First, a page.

Health · Music

A Neurologist’s View of Music Therapy in Patients With Brain Trauma

Dementia, strokes, Parkinson’s and other neurological illnesses are increasing in numbers as the baby boomer demographic grows older. Adding to this burden of care for the numbers of people with these illnesses are those who are younger and have suffered severe brain trauma. While mortality is decreasing, likely due to improved in-hospital care, it may mean that there will be more people living with the consequences of the brain trauma and requiring significant care giving. Nearly half of severe traumatic brain injury survivors have disability related to the injury after one year, some with minor cognitive, motor, or sensory problems, others in prolonged coma or minimally conscious states. It is rewarding to read about the use of music therapy used as a way to improve some function in these patients.   Concetta Tomaino, a pioneer in the field of music therapy for 38 years, worked as a clinician, scientist and administrator. In partnership with Dr. Oliver Sachs, she demonstrated that music has the “power to help stimulate patients with Alzheimer’s Disease; help Parkinson’s patients learn to walk again; help restore speech to a patient who has had a stroke. . . ”    We asked Dr. Baxter Allen, a neurologist in fellowship training in the area of brain trauma, to give us a description of how sound is received and incorporated in the brain and to discuss research in the area of music therapy and its ability to aid in recovery of brain injured patients.
Dr. Patricia Yarberry Allen, Publisher

 

“Music is a world within itself with a language we all understand” – Stevie Wonder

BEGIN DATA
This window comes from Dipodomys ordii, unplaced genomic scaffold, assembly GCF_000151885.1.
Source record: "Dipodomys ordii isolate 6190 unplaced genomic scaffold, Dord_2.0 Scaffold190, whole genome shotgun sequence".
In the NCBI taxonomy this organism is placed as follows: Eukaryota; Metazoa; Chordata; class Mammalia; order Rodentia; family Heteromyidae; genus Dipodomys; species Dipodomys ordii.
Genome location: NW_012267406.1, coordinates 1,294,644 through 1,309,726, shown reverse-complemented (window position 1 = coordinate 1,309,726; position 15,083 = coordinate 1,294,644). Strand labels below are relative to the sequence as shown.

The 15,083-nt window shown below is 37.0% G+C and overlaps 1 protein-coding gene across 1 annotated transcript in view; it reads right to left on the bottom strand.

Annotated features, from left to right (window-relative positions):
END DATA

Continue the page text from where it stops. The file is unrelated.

Music has been a part of the world since before history was recorded: the songs of birds, the pitter-patter of raindrops on the earth, the low bay of the wolf resonating over a wide range.  While writing, or at least some symbolic representation of language, came to human communication sometime between 5,000 and 10,000 years ago, the earliest known musical instruments are more than 40,000 years old. Human language is now thought by many to have come from music, rather than the other way around.  Indeed, as humans develop during infancy and childhood, concepts of rhythm and tonality, or prosody, supersede the development of speech. And when children are learning, music and song are frequently used to aid the process (e.g. the Alphabet Song).

The importance of music does not end with childhood development. For centuries, music has been used to calm and relieve stress, to promote unity in a group, and to excite people. Babies calm with lullabies, adults can be more productive, or even be lulled into spending more money in stores. And more recently, research has shown that learning and playing musical instruments throughout life can improve cognitive functioning and delay the onset of dementia.

But what about music as a therapeutic tool?

Music has been used in some capacity to heal since at least the Ancient Greeks, with such philosophers as Aristotle discussing its cathartic effects on human emotion. In modern medicine, music was used in the therapeutic setting in the 18th and 19th centuries to treat a wide variety of diseases, although it is not clear how effective these interventions were.

By the 1950s, with the formation of the National Association for Music Therapy, rigorous educational models in the practice of music therapy, in combination with research, brought the field into the modern era. Music therapy was incorporated into psychiatric institutions, nursing homes, rehab centers, and hospitals, mostly to help ease pain and anxiety. By the late 1970s, people like Dr. Concetta Tomaino and Dr. Oliver Sachs started to realize that perhaps it could be useful in more than just easing pain, that it could be a tool to aid in the recovery of function.

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  • Andrea July 12, 2016 at 8:10 am

    Thank you Dr Allen for this insightful information- music is indeed a healer!

    Reply